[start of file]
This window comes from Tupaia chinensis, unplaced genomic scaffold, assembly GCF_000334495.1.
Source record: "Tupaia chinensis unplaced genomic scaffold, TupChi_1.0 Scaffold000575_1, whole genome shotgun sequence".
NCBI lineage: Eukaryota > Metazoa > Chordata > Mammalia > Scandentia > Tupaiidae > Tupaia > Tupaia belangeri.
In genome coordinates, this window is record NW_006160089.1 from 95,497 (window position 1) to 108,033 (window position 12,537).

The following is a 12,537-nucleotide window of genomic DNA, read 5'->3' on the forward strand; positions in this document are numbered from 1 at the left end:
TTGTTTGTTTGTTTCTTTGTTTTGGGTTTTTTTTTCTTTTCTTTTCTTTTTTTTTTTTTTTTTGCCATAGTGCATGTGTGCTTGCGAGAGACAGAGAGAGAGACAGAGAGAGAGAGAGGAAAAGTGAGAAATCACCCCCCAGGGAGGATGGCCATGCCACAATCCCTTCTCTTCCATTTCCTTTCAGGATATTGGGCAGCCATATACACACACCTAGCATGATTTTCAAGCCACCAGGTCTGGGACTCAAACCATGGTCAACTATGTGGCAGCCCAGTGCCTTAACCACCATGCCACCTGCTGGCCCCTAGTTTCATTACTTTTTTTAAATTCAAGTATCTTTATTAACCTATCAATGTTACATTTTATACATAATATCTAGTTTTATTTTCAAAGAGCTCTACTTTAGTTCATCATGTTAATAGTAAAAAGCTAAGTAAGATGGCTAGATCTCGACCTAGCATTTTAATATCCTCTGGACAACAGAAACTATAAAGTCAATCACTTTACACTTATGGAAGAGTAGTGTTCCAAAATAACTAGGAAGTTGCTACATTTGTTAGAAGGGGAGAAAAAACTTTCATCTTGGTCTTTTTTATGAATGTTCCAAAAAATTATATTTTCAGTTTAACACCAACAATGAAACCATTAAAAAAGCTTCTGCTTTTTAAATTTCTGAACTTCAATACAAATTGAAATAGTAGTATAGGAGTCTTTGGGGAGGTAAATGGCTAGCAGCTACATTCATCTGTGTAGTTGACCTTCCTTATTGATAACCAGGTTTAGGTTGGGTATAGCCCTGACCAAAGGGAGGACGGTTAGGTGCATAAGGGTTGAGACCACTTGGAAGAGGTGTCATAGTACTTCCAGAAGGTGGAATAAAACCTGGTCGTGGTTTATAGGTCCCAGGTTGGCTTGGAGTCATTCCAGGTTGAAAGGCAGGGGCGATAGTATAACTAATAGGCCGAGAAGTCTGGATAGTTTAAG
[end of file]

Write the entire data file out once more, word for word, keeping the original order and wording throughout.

This window comes from Tupaia chinensis, unplaced genomic scaffold, assembly GCF_000334495.1.
Source record: "Tupaia chinensis unplaced genomic scaffold, TupChi_1.0 Scaffold000575_1, whole genome shotgun sequence".
NCBI lineage: Eukaryota > Metazoa > Chordata > Mammalia > Scandentia > Tupaiidae > Tupaia > Tupaia belangeri.
In genome coordinates, this window is record NW_006160089.1 from 95,497 (window position 1) to 108,033 (window position 12,537).

The following is a 12,537-nucleotide window of genomic DNA, read 5'->3' on the forward strand; positions in this document are numbered from 1 at the left end:
TTGTTTGTTTGTTTCTTTGTTTTGGGTTTTTTTTTCTTTTCTTTTCTTTTTTTTTTTTTTTTTGCCATAGTGCATGTGTGCTTGCGAGAGACAGAGAGAGAGACAGAGAGAGAGAGAGGAAAAGTGAGAAATCACCCCCCAGGGAGGATGGCCATGCCACAATCCCTTCTCTTCCATTTCCTTTCAGGATATTGGGCAGCCATATACACACACCTAGCATGATTTTCAAGCCACCAGGTCTGGGACTCAAACCATGGTCAACTATGTGGCAGCCCAGTGCCTTAACCACCATGCCACCTGCTGGCCCCTAGTTTCATTACTTTTTTTAAATTCAAGTATCTTTATTAACCTATCAATGTTACATTTTATACATAATATCTAGTTTTATTTTCAAAGAGCTCTACTTTAGTTCATCATGTTAATAGTAAAAAGCTAAGTAAGATGGCTAGATCTCGACCTAGCATTTTAATATCCTCTGGACAACAGAAACTATAAAGTCAATCACTTTACACTTATGGAAGAGTAGTGTTCCAAAATAACTAGGAAGTTGCTACATTTGTTAGAAGGGGAGAAAAAACTTTCATCTTGGTCTTTTTTATGAATGTTCCAAAAAATTATATTTTCAGTTTAACACCAACAATGAAACCATTAAAAAAGCTTCTGCTTTTTAAATTTCTGAACTTCAATACAAATTGAAATAGTAGTATAGGAGTCTTTGGGGAGGTAAATGGCTAGCAGCTACATTCATCTGTGTAGTTGACCTTCCTTATTGATAACCAGGTTTAGGTTGGGTATAGCCCTGACCAAAGGGAGGACGGTTAGGTGCATAAGGGTTGAGACCACTTGGAAGAGGTGTCATAGTACTTCCAGAAGGTGGAATAAAACCTGGTCGTGGTTTATAGGTCCCAGGTTGGCTTGGAGTCATTCCAGGTTGAAAGGCAGGGGCGATAGTATAACTAATAGGCCGAGAAGTCTGGATAGTTTAAG